Sydney Theatre, Sydney
October 8, 2014
By Renata Ogayar of Dance Informa.
Sydney Dance Company once again delivered a stunning and polished opening night performance with its new programme Louder Than Words. This exclusive season showcased two world premieres choreographed by Artistic Director Rafael Bonachela and European artist Andonis Foniadakis.
Scattered Rhymes, created by Bonachela, was inspired by Petrarch’s poetry, which consequently explores the sentiment and response of unrequited love, both the euphoric highs and the reversal into despair. Together with the company, Bonachela explored the concept of these notions to create movement phrases and sequences that represented the energy found in such sentiments. Furthermore, a particular focus was directed to the moments in between the highs and lows, where a mutual adoration resides.
Aligning with the theme of unrequited love, British composer Tarik O’Regan and Sydney-based musician Nick Wales collaborated to create a dance score that incorporated distinctive acoustic and gritty electronic compositions containing manipulated vocals of 14th century texts. These poetic phrases, by Petrarch and an anonymous English author, conveyed the dimensions and perspectives of euphoric and earthy love.
Each theatrical element added to the layers of interpretation. As a result, Bonachela’s collaborative work evidently displayed: reflection, deliberate arrangements and precision in its final delivery.
Each duo, which interjected the larger group choreography at the beginning, middle and the end of the piece, conveyed unique dynamics found in the space of adoration. One duo in particular, Thomas Bradley and Petros Teklis, managed to place their own interpretation of the sentiment into the intensity of the movement, implementing a magnetic like force, whilst remaining true to the choreographic direction.
The other sections that were comprised of larger groups were deliberate and orderly. The spacing allowed the dancers to break out into scattered canons and then progressively align in sync. The movement was fast, intricate and technically placed, allowing the dancer no room for error. While breaking in and out of cannons is a choreographic technique recurrent in many of Bonachela’s works, perhaps thematically in this piece, it represented the moments that interject reciprocated synchronicity.
The costume design of simplistic red leotards allowed the dancers to move at the speed required, and certainly exhibited the precision in their technique and extensions, whilst the lighting design complemented the muscular and sculptured bodies of the dancers. Moreover, the lighting design, by the way of projected white laser lights, created new spaces on the stage, which permitted the dancers to exist within the world they were expressing.
Overall, whilst thematically and theatrically all the elements were meticulous and the dancers were technically fluid and flawless, there was, however, an underlying sense of detachment towards the spectator. Nevertheless, the dancers delivered a superb performance with Alana Sargent being the standout of the evening. Scattered Rhymes was certainly polished and executed at a world-class level.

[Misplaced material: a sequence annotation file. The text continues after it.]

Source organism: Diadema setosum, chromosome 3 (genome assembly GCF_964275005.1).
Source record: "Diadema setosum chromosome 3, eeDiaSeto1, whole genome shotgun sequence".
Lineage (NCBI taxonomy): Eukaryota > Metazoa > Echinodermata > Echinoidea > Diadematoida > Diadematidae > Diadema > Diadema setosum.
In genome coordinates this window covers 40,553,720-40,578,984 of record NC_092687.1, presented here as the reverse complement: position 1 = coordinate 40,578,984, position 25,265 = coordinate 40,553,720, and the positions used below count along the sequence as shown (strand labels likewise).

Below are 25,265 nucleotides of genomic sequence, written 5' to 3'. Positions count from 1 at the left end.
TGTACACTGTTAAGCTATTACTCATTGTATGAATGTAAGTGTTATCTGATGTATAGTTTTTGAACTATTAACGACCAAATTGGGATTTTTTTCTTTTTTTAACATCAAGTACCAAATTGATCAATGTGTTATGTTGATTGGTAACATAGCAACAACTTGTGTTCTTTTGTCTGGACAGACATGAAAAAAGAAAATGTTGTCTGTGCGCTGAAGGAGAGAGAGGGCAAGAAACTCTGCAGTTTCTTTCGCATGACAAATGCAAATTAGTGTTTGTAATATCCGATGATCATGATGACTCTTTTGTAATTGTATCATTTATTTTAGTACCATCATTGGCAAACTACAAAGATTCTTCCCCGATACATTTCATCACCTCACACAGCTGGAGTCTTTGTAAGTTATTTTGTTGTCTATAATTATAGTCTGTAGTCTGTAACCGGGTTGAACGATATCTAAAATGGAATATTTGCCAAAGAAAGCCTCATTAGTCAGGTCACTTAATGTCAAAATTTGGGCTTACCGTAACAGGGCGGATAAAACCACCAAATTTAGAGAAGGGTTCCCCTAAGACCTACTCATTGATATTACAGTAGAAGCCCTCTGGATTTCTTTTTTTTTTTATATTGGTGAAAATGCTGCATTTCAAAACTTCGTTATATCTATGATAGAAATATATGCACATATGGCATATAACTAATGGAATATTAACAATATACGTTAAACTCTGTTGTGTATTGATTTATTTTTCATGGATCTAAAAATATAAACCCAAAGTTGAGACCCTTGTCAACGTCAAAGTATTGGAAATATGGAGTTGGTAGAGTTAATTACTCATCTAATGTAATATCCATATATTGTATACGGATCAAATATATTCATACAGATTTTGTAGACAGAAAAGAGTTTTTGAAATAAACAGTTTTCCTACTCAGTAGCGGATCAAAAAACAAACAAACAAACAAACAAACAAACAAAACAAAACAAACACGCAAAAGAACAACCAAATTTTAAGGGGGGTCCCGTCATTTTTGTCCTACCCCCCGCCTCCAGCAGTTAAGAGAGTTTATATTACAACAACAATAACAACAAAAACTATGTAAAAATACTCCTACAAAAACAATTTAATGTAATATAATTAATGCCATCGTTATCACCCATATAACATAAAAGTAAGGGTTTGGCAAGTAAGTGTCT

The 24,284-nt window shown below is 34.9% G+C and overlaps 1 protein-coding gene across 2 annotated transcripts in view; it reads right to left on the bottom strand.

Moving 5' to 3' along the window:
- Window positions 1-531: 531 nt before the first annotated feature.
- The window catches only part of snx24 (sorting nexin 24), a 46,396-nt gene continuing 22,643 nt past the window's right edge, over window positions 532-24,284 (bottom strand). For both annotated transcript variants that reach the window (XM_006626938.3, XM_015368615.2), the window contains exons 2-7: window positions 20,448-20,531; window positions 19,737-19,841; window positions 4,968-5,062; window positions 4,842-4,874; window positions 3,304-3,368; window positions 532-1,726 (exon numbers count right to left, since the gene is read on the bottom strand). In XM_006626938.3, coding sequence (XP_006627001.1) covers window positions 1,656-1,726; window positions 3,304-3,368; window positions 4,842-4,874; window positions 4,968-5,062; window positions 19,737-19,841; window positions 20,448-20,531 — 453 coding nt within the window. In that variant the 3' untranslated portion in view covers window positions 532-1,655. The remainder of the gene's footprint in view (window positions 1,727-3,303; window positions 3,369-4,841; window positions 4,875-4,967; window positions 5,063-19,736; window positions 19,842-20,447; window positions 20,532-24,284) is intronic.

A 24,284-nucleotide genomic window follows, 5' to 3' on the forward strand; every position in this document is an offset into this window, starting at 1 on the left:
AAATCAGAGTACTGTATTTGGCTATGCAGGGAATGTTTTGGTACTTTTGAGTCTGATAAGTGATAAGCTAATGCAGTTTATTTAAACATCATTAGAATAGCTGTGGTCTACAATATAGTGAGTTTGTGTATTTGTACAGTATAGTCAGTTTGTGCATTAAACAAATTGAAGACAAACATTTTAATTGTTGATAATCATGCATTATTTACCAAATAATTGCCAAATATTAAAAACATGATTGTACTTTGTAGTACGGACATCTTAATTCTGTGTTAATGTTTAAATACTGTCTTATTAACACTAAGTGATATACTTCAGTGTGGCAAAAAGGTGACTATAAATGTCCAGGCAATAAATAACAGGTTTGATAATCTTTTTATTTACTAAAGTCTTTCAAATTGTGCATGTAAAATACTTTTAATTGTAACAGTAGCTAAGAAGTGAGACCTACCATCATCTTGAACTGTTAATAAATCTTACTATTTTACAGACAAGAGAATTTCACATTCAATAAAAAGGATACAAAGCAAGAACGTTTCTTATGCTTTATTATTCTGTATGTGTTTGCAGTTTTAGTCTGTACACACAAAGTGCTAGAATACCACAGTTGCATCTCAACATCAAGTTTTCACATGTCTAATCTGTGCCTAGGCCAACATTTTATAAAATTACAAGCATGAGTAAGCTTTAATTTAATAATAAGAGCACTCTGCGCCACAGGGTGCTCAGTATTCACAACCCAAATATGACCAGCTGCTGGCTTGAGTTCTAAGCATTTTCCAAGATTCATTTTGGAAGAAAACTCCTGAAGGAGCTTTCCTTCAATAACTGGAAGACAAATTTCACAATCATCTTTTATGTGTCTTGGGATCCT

The second part of the evening presented Parenthesis, the fresh, electric and energetic piece created by Andonis Foniadkis.
Parenthesis explored the notion of interaction with one other and with others in a larger group. It focussed on the duality that exists within an exclusive relationship and the external interactions that may include spiritual, religious or philosophical influences that consequently disrupt the equilibrium.
Extremely physical and engaging, this work featured original scores by French composer Julien Tarride, which produced a powerful and driving force with a classical undertone and a continual commanding beat.
The pulse of the music, along with the choreography, pushed the dancers to new levels, maximizing their full potential and requiring extreme stamina. It was revitalizing to see the Sydney Dance Company dancers air bound. Daring, chaotic and highly athletic, the dancers covered all areas of the stage with Charmene Yap being lifted, tossed and pulled from one end of the stage to the other.
There was an essence of tribal dance in certain unrestrained movements. In particular, there were moments where the dancers moved from a grounded angular second position and repeated the movement in the air. Fluid yet powerful, the choreography was sporadic, momentous and deliberately wild. The dancers appeared liberated in this new style and moved freely in the costumes specifically designed for them.
Renowned Greek (but German born) fashion designer and photographer Tassos Sofroniou’s costumes incorporated defined shapes and outlines to represent harsh discomforts of certain interactions. The juxtaposed softer fabrics he used balanced out the harshness with sinuous undercurrents. It was refreshing to see colour on the dancers and costumes and shapes that exposed different muscles groups, which therefore fashioned proportionate illusions and worked in harmony with the movement.
Fresh, electrically wild and gorgeous, Parenthesis was the perfect way to close opening night.
Photo (top): Sydney Dance Company’s Louder Than Words – Scattered Rhymes. Photo by Wendell Teodoro.